4 Ways to Pay Off Your Mortgage Early

4 Ways to Pay Off Your Mortgage Early\r\n\r\nNo one likes debt. Facing a 30-year mortgage can be particularly daunting. With two-thirds of the nation’s households still carrying the burden of a mortgage, long-term debt is a common enough scenario.\r\n\r\nThankfully, there are a number of reliable ways to shave years, if not decades, off of your mortgage schedule. By working with a mortgage lender like A and N Mortgage and adopting some simple strategies, you can make a significant dent in your loan, which will let you focus on enjoying your home instead of paying off your debt.\r\n\r\n \r\n

#1: Schedule Extra Payments

\r\nIt’s very simple: Every time you make an extra payment, you reduce your principal balance. That means each new payment you make will go even further toward eliminating your debt. You’ll also reduce the amount of interest you end up having to shell out in the long run.\r\n\r\nIn the end, you could save more than $60,000 in interest alone, just by making one additional payment each quarter. If you’re not ready to spend that much each month, try a more modest contribution; round up the total of each payment and you’ll end up chipping away at that final number. Even an extra $20 per month will eat away your principal and trim the amount you pay in interest—a slow but steady way to get out of debt.\r\n\r\n \r\n

#2: Make a Lump Sum Payment

\r\nEven if you can’t afford to make regular contributions, you can at least throw in the occasional payment when you get a bonus, come into a sizable inheritance, or receive a tax refund. Even something as small as reducing your monthly expenses every now and then can help you throw in some extra cash and cut down on your principal. Shelling out a lump sum is also great, because you won’t have to increase your monthly payment burden. That makes it easy to slash your debt without putting undue pressure on your finances.\r\n\r\nOverall, there are a number of ways to add extra payments, including:\r\n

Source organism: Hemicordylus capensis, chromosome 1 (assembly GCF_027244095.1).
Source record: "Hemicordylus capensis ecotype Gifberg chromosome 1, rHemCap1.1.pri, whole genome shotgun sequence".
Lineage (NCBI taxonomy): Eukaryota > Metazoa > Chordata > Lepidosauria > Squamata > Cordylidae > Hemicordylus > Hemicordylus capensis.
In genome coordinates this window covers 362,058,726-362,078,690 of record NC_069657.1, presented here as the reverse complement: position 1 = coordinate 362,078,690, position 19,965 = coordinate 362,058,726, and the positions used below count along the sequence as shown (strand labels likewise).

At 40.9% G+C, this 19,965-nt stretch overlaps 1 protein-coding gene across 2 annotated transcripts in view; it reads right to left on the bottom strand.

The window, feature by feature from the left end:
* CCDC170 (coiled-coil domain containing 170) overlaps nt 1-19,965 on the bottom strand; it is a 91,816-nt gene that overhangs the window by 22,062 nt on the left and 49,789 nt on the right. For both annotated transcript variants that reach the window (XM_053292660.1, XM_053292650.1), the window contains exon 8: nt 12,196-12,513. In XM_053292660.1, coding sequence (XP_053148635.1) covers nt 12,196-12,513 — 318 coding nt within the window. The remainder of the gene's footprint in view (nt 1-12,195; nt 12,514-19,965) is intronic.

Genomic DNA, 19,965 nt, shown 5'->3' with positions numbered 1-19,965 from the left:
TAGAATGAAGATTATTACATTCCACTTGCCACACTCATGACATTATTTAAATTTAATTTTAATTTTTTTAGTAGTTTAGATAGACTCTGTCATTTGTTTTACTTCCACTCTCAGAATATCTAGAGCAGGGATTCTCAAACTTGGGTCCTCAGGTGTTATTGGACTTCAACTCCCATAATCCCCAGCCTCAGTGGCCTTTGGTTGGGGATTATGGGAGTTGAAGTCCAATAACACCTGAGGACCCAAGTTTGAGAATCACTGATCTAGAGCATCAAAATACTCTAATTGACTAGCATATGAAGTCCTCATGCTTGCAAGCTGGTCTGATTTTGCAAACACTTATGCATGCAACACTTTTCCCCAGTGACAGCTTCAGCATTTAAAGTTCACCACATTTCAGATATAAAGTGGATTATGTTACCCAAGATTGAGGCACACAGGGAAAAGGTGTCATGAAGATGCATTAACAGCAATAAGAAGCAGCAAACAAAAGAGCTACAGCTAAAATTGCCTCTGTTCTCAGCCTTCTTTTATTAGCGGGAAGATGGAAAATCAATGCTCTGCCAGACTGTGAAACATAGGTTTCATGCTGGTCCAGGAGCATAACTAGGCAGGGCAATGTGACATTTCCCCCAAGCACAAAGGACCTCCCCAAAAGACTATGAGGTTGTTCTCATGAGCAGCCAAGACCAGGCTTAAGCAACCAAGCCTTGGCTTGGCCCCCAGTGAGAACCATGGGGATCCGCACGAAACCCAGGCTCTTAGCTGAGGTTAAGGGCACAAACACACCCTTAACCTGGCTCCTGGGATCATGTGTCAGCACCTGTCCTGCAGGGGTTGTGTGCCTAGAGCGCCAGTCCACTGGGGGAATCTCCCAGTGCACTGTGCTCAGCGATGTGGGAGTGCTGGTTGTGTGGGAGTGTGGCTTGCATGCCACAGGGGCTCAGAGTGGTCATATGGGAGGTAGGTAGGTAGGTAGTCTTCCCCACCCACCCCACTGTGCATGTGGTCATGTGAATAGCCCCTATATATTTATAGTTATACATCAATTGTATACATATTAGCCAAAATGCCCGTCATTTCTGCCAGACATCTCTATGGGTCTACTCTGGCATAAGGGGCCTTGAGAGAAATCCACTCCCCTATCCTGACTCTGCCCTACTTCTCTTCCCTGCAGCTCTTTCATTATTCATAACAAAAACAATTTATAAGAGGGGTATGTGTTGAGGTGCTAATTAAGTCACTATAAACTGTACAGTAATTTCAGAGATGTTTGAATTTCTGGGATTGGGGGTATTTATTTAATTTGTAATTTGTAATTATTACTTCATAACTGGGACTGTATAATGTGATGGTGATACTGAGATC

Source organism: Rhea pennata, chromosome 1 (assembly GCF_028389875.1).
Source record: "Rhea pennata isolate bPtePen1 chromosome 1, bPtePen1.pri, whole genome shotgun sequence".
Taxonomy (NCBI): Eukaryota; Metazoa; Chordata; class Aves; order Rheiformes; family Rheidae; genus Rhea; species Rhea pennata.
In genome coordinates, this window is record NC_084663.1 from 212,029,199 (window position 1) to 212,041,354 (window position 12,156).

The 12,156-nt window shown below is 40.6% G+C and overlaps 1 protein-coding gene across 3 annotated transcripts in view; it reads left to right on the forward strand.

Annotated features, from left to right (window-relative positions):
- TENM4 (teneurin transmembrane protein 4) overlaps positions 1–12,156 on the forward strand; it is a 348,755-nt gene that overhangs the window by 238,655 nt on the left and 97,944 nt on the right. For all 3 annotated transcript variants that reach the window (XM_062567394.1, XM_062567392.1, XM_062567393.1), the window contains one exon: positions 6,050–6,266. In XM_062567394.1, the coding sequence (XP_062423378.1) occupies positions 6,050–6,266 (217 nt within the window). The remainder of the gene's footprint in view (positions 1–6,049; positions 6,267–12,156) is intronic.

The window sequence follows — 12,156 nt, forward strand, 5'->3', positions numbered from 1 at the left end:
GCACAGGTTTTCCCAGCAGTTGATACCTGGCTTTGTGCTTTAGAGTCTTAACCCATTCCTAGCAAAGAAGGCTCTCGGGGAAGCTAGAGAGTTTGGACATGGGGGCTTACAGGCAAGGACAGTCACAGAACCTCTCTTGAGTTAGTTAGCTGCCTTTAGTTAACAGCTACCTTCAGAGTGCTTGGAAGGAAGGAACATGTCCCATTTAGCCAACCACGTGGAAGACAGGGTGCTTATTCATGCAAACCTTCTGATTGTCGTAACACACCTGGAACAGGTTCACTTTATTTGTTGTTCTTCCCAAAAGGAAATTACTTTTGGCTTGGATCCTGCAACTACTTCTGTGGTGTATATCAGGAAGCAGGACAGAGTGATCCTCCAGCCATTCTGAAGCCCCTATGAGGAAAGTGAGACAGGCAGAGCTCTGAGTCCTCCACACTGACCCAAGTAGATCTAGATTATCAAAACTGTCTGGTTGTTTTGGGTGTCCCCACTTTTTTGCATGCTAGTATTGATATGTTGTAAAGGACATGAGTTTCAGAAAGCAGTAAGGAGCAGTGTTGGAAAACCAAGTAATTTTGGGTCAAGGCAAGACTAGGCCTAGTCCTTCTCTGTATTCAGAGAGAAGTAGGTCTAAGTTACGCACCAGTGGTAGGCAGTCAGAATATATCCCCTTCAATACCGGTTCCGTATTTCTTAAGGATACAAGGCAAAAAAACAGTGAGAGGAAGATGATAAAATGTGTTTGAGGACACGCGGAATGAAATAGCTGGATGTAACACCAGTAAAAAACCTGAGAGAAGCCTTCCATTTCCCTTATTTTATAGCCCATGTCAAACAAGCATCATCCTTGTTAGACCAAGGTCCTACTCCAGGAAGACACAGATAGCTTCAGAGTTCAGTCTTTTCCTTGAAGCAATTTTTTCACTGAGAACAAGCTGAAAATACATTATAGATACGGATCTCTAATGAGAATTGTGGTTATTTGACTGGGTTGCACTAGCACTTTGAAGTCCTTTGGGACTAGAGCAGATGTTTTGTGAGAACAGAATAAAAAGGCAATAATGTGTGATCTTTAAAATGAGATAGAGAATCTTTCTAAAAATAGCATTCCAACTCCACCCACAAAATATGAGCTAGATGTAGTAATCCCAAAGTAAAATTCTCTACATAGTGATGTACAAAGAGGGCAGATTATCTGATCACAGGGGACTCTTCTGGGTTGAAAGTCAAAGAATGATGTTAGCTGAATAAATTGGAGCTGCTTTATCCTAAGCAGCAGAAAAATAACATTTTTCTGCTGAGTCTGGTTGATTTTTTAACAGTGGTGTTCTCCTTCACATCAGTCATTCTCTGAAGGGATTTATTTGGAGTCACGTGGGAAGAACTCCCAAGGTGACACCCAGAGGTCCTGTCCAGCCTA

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  • One additional payment each quarter
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  • Monthly increases (divide each payment by 12 and add that amount to each month’s total)
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  • Bi-weekly payments (half of your payment every two weeks, which will add one extra payment each year)
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  • Occasional payments
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  • Rounding up
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\r\nDeciding which payment option is best for you depends upon your financial situation. In any event, you’ll have to run the plan by your mortgage provider to ensure they’ll accept the new payment schedule and won’t tack on too many prepayment fees. You’ll also have to specify that you want the additional payment applied to the principal and not simply to the next month’s payment.\r\n\r\n \r\n

#3: Refinance Your Home

\r\nRefinancing is the most direct strategy for knocking years off of your indebtedness. Get your mortgage provider to turn that 30-year mortgage into a 15-year mortgage, and you’ve chopped your loan schedule in half. Of course, you’ll have to pay attention to the market. If interest rates are rising, you might want to hold off so you don’t get locked into a new higher rate.\r\n\r\nIf you do already have a great interest rate, you can always cheat. Just pay off your 30-year loan as if it were a 15-year mortgage, and … voila! You’ve reduced your debt and saved on the closing costs of a refinance at the same time.\r\n\r\n \r\n

#4: Downsize Your Home

\r\nIf you hit some rocky financial roads and need to take drastic measures, there’s also the option to downsize. By selling off your current house and moving into a smaller dwelling, you can reduce the costs of owning a home, thereby giving yourself a life raft.\r\n\r\nIt may be a more extreme measure, but downsizing is not just a last resort for people who have gotten themselves into tight spot. By reducing the overall cost of the house, you can negotiate a shorter loan without increasing your monthly payments. That’s great news for people who can’t afford to tack on additional payments but who are still committed to getting out of debt quickly.\r\n\r\nIt’s also ideal for elderly people who face the double bind of increasing expenses and decreasing income. No matter why you choose to downsize, smaller homes bring smaller payments, and that can help you reduce your overall debt burden.